3. The ground of the call in the Revelation of God as Reward. Abraham had refused all share in booty, a large sacrifice, and here he is promised, A Reward in God, i.e. He gives Himself in recompense for all sacrifices in path of duty. ‘The Lord is able to give thee much more than these.’ This promise opens out to general truth that God Himself is the true reward of a devout life. There are many recompenses for all sacrifices for God, some of them outward and material, some of them inward and spiritual, but the reward which surpasses all others is that by such sacrifices we attain to greater capacity for God, and therefore possess more of Him. This is the only Reward worth thinking of-God only satisfies the soul. With Him we are rich; without Him poor; ‘exceeding great’-’riches in glory,’ transcending all measure. The revelations of God as Shield and Reward are both given in reference to the present life, but the former applies only to earth, where ‘without are fighters, within are fears’; while ‘the latter is mainly true for heaven, where those who have fought, having God for their Shield, will possess Him for their Reward, in a measure and manner which will make all earthly experiences seem poor. Here the ‘heirs of God’ get subsistence money, which is a small instalment of their inheritance; there they enter into possession of it all.


Many years have passed since Abram was called to go forth from his father’s house, assured that God would make of him a great nation. They had been years of growing power. He has been dwelling at Mamre, as a prince among the people of the land, a power. There sweeps down on Southern Palestine the earliest of those invasions from the vast plains of the North which afterwards for generations were the standing dread of Abram’s descendants. Like the storm pillars in their own deserts, are these wild marauders with the wild names that never appear again in the history. Down on the rich valleys and peaceful pasture lands they swoop for booty, not for conquest. Like some sea-bird, they snatch their prey and away. They carry with them among the long train of captives Abram’s ungenerous brother-in-law, Lot. Then the friend of God, the father of the faithful, musters his men, like an Arab sheikh as he was, and swiftly follows the track of the marauders over the hills of Samaria, and across the plain of Jezreel. The night falls, and down he swoops upon them and scatters them. Coming back he had interviews with the King of Sodom, when he refuses to take any of the spoil, and with Melchizedek. Abram is back at Mamre. How natural that fear and depression should seize him: the reaction from high excitement; the dread that from the swarming East vengeance would come for his success in that night surprise; the thought that if it did, he was a wandering stranger in a strange land and could not count on allies. Then there would come, perhaps, the remembrance of how long God had delayed the very beginnings of the fulfilment, ‘Seeing I go childless.’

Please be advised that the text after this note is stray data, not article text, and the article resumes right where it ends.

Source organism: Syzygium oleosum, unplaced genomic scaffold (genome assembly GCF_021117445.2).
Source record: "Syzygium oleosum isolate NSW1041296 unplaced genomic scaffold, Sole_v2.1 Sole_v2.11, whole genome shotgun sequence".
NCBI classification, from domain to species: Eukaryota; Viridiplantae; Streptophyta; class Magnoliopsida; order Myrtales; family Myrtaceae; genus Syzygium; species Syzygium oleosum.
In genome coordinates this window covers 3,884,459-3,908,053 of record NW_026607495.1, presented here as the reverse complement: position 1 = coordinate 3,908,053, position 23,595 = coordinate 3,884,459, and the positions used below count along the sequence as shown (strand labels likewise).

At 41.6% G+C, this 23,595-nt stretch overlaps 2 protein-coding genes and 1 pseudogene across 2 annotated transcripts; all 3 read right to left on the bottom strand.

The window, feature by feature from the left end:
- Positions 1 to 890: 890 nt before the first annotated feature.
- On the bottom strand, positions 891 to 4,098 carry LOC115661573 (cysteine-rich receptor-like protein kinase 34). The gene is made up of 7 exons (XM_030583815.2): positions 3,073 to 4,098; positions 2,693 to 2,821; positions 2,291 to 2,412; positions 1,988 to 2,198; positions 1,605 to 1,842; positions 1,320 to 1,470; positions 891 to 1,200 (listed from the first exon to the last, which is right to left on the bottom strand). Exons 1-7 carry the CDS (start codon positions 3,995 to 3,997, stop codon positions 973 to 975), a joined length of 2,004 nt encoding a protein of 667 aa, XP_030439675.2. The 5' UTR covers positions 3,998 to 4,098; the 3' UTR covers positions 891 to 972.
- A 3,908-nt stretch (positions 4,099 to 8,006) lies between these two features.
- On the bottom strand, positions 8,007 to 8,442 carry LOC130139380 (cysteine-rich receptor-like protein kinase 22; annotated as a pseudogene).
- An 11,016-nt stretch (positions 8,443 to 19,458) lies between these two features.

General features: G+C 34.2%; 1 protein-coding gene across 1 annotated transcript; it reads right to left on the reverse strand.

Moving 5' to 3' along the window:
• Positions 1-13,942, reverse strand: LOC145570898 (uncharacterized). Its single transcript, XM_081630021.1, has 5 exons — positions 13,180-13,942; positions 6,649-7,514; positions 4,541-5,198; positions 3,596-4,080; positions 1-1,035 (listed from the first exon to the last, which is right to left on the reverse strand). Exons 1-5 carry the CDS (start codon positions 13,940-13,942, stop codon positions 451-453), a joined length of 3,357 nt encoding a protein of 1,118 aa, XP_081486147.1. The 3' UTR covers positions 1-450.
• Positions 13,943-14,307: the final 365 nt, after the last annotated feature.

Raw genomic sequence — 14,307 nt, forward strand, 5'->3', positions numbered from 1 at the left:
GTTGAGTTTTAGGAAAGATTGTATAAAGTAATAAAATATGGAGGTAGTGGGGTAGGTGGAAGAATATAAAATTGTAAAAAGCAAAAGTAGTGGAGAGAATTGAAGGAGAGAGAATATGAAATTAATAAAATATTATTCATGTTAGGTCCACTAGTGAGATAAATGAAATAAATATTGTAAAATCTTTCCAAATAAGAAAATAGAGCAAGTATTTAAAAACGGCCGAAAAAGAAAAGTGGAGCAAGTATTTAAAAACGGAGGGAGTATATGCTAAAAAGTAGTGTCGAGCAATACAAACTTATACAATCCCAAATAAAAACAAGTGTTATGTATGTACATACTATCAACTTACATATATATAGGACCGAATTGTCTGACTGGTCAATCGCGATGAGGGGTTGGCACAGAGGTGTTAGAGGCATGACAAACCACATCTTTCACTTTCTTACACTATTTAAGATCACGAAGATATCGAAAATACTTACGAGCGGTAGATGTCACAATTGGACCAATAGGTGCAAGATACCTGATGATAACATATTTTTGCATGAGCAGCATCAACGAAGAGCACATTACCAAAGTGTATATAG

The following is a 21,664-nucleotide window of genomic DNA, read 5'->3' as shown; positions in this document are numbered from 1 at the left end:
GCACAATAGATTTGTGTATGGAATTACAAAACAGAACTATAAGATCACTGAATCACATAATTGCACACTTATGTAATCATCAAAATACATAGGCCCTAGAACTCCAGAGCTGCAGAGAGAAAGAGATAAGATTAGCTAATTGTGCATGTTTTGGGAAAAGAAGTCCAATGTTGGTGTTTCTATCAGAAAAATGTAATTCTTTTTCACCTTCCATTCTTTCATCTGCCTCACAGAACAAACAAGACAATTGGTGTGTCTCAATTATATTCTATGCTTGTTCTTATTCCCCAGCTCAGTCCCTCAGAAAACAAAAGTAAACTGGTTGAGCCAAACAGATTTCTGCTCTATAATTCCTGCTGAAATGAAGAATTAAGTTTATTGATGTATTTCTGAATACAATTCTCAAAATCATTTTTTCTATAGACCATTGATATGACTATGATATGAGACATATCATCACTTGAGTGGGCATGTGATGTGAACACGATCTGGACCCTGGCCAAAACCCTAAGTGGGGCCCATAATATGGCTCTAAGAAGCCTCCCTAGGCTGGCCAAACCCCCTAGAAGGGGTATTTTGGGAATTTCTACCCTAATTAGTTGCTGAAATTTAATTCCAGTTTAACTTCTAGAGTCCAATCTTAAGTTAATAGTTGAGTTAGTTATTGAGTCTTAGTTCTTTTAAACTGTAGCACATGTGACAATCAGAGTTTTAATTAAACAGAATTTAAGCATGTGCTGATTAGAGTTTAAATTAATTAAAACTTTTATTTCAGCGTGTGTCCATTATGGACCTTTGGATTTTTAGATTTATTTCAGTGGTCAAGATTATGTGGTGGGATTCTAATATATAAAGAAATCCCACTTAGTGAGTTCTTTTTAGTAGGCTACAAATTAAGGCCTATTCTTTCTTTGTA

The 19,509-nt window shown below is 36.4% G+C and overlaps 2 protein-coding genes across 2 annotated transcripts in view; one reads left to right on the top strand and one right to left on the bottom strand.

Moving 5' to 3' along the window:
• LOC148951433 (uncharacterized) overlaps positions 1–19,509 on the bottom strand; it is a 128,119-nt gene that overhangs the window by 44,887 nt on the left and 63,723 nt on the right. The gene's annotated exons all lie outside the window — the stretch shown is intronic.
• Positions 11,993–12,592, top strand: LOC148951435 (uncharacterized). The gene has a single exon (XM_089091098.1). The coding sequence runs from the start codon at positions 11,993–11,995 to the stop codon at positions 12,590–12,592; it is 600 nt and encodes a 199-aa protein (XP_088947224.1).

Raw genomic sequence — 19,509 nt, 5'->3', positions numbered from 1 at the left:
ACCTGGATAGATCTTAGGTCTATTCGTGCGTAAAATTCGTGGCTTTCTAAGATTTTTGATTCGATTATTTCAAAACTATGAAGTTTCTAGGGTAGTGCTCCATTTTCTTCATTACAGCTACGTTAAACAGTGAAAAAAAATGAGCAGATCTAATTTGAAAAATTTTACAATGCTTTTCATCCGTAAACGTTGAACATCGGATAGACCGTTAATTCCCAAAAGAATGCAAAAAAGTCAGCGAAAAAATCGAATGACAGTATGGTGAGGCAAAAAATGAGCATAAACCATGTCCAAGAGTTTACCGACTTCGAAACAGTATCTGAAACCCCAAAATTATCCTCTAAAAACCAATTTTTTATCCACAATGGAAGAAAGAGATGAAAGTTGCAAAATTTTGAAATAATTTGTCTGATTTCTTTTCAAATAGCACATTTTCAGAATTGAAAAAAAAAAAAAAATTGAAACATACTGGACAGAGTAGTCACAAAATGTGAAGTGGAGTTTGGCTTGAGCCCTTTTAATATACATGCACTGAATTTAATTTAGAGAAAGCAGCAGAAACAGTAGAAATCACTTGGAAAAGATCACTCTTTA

To this mood of mind the divine vision is addressed. ‘Fear not-I am thy shield’ whatever force comes against thee, ‘and thine exceeding great reward,’-perhaps in reference to his refusal to take anything from the spoil. But God says this to us all. In these antique words the very loftiest and purest principles of spiritual religion are set forth.

He that loves and trusts God possesses God.

He that possesses God has enough for earth.